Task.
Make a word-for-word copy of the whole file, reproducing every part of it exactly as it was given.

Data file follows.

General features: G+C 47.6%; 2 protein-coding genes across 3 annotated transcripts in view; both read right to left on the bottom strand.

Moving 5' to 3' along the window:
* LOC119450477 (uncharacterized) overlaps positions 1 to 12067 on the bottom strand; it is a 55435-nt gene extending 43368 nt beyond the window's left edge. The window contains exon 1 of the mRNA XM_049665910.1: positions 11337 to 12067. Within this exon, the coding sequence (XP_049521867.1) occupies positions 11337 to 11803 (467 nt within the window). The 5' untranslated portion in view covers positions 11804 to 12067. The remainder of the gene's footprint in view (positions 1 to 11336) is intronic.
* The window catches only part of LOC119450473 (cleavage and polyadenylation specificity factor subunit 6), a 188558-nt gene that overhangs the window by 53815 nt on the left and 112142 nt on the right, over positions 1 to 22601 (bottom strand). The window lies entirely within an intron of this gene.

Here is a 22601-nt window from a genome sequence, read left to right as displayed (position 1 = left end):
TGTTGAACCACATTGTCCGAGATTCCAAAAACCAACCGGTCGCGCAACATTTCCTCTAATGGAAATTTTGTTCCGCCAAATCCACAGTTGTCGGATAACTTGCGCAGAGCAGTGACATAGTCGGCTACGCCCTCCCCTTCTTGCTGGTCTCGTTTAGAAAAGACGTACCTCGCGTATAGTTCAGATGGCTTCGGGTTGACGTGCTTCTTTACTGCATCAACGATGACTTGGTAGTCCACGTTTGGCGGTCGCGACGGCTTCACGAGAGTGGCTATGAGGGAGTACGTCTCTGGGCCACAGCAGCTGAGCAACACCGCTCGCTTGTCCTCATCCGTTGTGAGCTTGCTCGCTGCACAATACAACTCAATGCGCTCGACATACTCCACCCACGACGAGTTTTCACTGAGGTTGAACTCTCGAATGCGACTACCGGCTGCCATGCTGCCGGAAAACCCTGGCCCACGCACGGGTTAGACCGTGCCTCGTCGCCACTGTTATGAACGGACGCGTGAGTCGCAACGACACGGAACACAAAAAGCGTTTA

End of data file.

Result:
General features: G+C 47.6%; 2 protein-coding genes across 3 annotated transcripts in view; both read right to left on the bottom strand.

Moving 5' to 3' along the window:
* LOC119450477 (uncharacterized) overlaps positions 1 to 12067 on the bottom strand; it is a 55435-nt gene extending 43368 nt beyond the window's left edge. The window contains exon 1 of the mRNA XM_049665910.1: positions 11337 to 12067. Within this exon, the coding sequence (XP_049521867.1) occupies positions 11337 to 11803 (467 nt within the window). The 5' untranslated portion in view covers positions 11804 to 12067. The remainder of the gene's footprint in view (positions 1 to 11336) is intronic.
* The window catches only part of LOC119450473 (cleavage and polyadenylation specificity factor subunit 6), a 188558-nt gene that overhangs the window by 53815 nt on the left and 112142 nt on the right, over positions 1 to 22601 (bottom strand). The window lies entirely within an intron of this gene.

Here is a 22601-nt window from a genome sequence, read left to right as displayed (position 1 = left end):
TGTTGAACCACATTGTCCGAGATTCCAAAAACCAACCGGTCGCGCAACATTTCCTCTAATGGAAATTTTGTTCCGCCAAATCCACAGTTGTCGGATAACTTGCGCAGAGCAGTGACATAGTCGGCTACGCCCTCCCCTTCTTGCTGGTCTCGTTTAGAAAAGACGTACCTCGCGTATAGTTCAGATGGCTTCGGGTTGACGTGCTTCTTTACTGCATCAACGATGACTTGGTAGTCCACGTTTGGCGGTCGCGACGGCTTCACGAGAGTGGCTATGAGGGAGTACGTCTCTGGGCCACAGCAGCTGAGCAACACCGCTCGCTTGTCCTCATCCGTTGTGAGCTTGCTCGCTGCACAATACAACTCAATGCGCTCGACATACTCCACCCACGACGAGTTTTCACTGAGGTTGAACTCTCGAATGCGACTACCGGCTGCCATGCTGCCGGAAAACCCTGGCCCACGCACGGGTTAGACCGTGCCTCGTCGCCACTGTTATGAACGGACGCGTGAGTCGCAACGACACGGAACACAAAAAGCGTTTA